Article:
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The chemical element actinium has a total number of electrons of eighty-nine. Electrons of an element are arranged according to specific rules in different orbitals and shells, which is called the electron configuration. Electron configuration is very important for understanding atomic behavior.
Actinium is a silvery radioactive metallic element, and it glows blue in the dark because of its high radioactivity. It is the namesake of the actinide group in the Periodic Table, which consists of the elements that follow uranium and thorium, such as polonium, radium, and radon. It was discovered in 1899 by Andre-Louis Debierne, who separated it from pitchblende, and it was later independently isolated by Friedrich Otto Giesel in 1902. It is extremely rare — one tonne of uranium ore contains less than 0.2 milligrams of actinium. It is found in traces in uranium and thorium ores, but it is also produced synthetically as an isotope by the neutron irradiation of radium.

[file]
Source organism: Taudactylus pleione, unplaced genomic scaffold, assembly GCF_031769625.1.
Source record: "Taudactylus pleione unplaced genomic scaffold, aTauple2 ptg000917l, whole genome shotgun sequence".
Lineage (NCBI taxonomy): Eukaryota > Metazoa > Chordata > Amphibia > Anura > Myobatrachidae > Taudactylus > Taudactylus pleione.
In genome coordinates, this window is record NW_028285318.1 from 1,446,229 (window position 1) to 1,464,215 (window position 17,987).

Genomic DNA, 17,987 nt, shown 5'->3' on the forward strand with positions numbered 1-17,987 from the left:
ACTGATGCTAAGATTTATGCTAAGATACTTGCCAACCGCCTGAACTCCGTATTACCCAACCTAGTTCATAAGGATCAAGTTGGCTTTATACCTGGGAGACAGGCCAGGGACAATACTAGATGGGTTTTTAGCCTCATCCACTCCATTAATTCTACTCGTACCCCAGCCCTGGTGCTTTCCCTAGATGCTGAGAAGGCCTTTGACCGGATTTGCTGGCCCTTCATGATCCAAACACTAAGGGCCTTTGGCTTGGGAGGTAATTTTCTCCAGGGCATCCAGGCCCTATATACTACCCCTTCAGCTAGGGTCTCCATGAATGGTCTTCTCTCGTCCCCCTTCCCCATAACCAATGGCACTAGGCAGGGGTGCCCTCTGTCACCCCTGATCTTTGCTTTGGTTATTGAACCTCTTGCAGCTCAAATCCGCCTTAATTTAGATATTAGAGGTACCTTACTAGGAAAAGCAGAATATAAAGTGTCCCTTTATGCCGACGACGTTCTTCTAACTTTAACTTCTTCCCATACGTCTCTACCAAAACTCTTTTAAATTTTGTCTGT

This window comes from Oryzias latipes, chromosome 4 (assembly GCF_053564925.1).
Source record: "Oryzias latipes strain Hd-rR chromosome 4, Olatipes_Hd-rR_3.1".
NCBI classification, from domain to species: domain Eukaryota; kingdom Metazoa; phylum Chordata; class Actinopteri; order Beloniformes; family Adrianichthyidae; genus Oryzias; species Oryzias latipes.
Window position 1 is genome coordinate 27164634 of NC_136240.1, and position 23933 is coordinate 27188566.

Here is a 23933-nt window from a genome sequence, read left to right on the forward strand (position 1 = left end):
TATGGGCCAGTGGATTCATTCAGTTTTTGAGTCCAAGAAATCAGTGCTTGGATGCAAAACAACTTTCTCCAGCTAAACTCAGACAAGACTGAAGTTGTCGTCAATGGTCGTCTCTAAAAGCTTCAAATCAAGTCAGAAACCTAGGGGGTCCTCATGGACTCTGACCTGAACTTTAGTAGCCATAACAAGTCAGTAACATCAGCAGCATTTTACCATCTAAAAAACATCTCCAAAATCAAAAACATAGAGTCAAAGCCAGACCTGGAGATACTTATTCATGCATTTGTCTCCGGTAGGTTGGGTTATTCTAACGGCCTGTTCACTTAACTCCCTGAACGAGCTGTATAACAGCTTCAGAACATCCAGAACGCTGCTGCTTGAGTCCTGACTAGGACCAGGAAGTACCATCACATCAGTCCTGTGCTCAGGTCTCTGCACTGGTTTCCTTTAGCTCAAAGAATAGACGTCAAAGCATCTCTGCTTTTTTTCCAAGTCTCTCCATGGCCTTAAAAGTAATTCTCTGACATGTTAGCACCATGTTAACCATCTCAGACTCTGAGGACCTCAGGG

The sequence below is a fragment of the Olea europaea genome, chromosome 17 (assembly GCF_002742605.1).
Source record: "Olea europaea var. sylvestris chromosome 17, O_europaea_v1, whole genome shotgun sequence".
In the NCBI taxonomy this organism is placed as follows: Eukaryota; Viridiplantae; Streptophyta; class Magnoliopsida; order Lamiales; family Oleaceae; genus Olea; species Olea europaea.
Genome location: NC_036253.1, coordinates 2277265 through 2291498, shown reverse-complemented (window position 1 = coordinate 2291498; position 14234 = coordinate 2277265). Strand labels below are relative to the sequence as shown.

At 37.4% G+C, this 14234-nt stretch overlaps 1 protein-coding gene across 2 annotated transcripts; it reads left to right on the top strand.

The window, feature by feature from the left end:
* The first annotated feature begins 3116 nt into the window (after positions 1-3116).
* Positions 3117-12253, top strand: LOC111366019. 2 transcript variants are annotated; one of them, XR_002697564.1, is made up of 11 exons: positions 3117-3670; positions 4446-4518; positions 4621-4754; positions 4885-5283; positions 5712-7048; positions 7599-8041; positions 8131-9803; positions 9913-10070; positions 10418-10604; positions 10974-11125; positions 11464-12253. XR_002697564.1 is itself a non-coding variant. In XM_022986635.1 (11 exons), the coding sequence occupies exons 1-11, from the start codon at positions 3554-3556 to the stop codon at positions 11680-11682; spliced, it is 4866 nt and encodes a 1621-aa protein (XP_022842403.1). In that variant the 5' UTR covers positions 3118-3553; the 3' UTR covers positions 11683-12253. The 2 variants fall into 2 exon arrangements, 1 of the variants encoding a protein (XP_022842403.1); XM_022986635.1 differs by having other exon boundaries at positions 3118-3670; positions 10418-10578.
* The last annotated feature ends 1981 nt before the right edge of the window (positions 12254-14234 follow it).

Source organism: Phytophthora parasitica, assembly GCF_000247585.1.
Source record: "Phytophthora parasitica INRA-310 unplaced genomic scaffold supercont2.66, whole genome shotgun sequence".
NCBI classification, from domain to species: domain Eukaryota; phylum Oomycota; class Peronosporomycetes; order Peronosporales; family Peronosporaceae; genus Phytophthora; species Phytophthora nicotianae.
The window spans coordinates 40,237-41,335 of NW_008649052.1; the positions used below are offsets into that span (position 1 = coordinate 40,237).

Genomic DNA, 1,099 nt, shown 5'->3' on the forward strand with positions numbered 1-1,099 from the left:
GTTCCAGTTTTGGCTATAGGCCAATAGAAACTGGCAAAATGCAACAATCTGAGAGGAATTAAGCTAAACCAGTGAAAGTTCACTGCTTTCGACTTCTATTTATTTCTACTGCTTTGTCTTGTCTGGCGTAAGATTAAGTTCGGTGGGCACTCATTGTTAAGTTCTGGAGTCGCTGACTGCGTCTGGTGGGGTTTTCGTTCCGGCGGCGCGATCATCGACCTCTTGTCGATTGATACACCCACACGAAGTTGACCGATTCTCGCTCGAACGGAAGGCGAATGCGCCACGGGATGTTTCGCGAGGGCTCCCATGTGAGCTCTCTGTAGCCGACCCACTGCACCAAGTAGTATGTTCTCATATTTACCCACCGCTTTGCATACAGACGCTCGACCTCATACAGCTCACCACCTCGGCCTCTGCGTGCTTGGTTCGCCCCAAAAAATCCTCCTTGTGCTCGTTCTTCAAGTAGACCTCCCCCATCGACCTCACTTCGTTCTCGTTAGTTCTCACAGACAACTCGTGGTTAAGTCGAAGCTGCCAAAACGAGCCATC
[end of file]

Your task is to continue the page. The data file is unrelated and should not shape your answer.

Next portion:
The most stable isotope of actinium has 138 neutrons in its nucleus and an atomic mass of 227. Actinium is toxic and very radioactive, with a half-life of about 185 days and a decay path that leads to the formation of lead, with radioactive lead (Pb) having many health effects, including cancers, leukemia, miscarriages, stillbirths, deformities, and genetic damage. It can also contaminate water, soil, and other materials by dispersing in the air and sinking into groundwater and oceans.